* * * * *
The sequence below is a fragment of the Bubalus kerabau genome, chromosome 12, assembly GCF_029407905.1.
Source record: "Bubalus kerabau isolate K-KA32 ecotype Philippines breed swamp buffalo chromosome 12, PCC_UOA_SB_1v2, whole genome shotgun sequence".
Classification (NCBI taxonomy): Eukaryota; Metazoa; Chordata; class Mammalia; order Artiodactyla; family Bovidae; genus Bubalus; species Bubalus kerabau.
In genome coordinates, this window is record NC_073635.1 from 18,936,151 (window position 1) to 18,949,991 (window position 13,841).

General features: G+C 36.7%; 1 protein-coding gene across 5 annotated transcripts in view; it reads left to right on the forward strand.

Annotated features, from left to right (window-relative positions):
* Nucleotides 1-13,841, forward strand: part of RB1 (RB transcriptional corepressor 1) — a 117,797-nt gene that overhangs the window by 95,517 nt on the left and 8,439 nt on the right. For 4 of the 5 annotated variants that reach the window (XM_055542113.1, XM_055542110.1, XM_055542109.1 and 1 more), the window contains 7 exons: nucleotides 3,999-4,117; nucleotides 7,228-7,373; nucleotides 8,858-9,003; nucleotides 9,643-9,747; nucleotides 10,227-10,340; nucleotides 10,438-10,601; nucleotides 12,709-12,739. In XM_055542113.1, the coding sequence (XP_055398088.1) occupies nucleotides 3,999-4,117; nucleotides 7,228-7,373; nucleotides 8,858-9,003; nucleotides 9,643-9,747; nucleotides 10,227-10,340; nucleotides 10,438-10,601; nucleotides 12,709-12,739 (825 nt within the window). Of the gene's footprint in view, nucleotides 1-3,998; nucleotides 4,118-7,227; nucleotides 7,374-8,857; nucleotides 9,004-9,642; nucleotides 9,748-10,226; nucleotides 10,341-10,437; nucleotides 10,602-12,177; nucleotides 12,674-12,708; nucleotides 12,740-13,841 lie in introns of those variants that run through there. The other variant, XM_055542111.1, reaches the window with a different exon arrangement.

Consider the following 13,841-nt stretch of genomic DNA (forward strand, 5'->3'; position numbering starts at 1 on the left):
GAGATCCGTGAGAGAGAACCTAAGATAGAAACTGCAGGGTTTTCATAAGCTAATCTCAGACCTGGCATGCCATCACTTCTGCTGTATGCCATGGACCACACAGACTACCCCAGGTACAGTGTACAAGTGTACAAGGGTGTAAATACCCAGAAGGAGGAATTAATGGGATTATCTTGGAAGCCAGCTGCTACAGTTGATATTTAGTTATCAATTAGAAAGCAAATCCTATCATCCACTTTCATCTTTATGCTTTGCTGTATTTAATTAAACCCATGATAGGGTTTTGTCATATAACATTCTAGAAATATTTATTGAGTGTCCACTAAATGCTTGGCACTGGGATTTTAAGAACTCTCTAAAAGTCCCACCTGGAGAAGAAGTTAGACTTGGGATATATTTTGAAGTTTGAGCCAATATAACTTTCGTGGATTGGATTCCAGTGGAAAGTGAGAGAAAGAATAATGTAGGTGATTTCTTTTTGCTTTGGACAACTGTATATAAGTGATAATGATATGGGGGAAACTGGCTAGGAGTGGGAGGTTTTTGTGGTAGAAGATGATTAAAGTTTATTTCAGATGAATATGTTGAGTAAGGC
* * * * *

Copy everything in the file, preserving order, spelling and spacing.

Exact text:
The sequence below is a fragment of the Bubalus kerabau genome, chromosome 12, assembly GCF_029407905.1.
Source record: "Bubalus kerabau isolate K-KA32 ecotype Philippines breed swamp buffalo chromosome 12, PCC_UOA_SB_1v2, whole genome shotgun sequence".
Classification (NCBI taxonomy): Eukaryota; Metazoa; Chordata; class Mammalia; order Artiodactyla; family Bovidae; genus Bubalus; species Bubalus kerabau.
In genome coordinates, this window is record NC_073635.1 from 18,936,151 (window position 1) to 18,949,991 (window position 13,841).

General features: G+C 36.7%; 1 protein-coding gene across 5 annotated transcripts in view; it reads left to right on the forward strand.

Annotated features, from left to right (window-relative positions):
* Nucleotides 1-13,841, forward strand: part of RB1 (RB transcriptional corepressor 1) — a 117,797-nt gene that overhangs the window by 95,517 nt on the left and 8,439 nt on the right. For 4 of the 5 annotated variants that reach the window (XM_055542113.1, XM_055542110.1, XM_055542109.1 and 1 more), the window contains 7 exons: nucleotides 3,999-4,117; nucleotides 7,228-7,373; nucleotides 8,858-9,003; nucleotides 9,643-9,747; nucleotides 10,227-10,340; nucleotides 10,438-10,601; nucleotides 12,709-12,739. In XM_055542113.1, the coding sequence (XP_055398088.1) occupies nucleotides 3,999-4,117; nucleotides 7,228-7,373; nucleotides 8,858-9,003; nucleotides 9,643-9,747; nucleotides 10,227-10,340; nucleotides 10,438-10,601; nucleotides 12,709-12,739 (825 nt within the window). Of the gene's footprint in view, nucleotides 1-3,998; nucleotides 4,118-7,227; nucleotides 7,374-8,857; nucleotides 9,004-9,642; nucleotides 9,748-10,226; nucleotides 10,341-10,437; nucleotides 10,602-12,177; nucleotides 12,674-12,708; nucleotides 12,740-13,841 lie in introns of those variants that run through there. The other variant, XM_055542111.1, reaches the window with a different exon arrangement.

Consider the following 13,841-nt stretch of genomic DNA (forward strand, 5'->3'; position numbering starts at 1 on the left):
GAGATCCGTGAGAGAGAACCTAAGATAGAAACTGCAGGGTTTTCATAAGCTAATCTCAGACCTGGCATGCCATCACTTCTGCTGTATGCCATGGACCACACAGACTACCCCAGGTACAGTGTACAAGTGTACAAGGGTGTAAATACCCAGAAGGAGGAATTAATGGGATTATCTTGGAAGCCAGCTGCTACAGTTGATATTTAGTTATCAATTAGAAAGCAAATCCTATCATCCACTTTCATCTTTATGCTTTGCTGTATTTAATTAAACCCATGATAGGGTTTTGTCATATAACATTCTAGAAATATTTATTGAGTGTCCACTAAATGCTTGGCACTGGGATTTTAAGAACTCTCTAAAAGTCCCACCTGGAGAAGAAGTTAGACTTGGGATATATTTTGAAGTTTGAGCCAATATAACTTTCGTGGATTGGATTCCAGTGGAAAGTGAGAGAAAGAATAATGTAGGTGATTTCTTTTTGCTTTGGACAACTGTATATAAGTGATAATGATATGGGGGAAACTGGCTAGGAGTGGGAGGTTTTTGTGGTAGAAGATGATTAAAGTTTATTTCAGATGAATATGTTGAGTAAGGC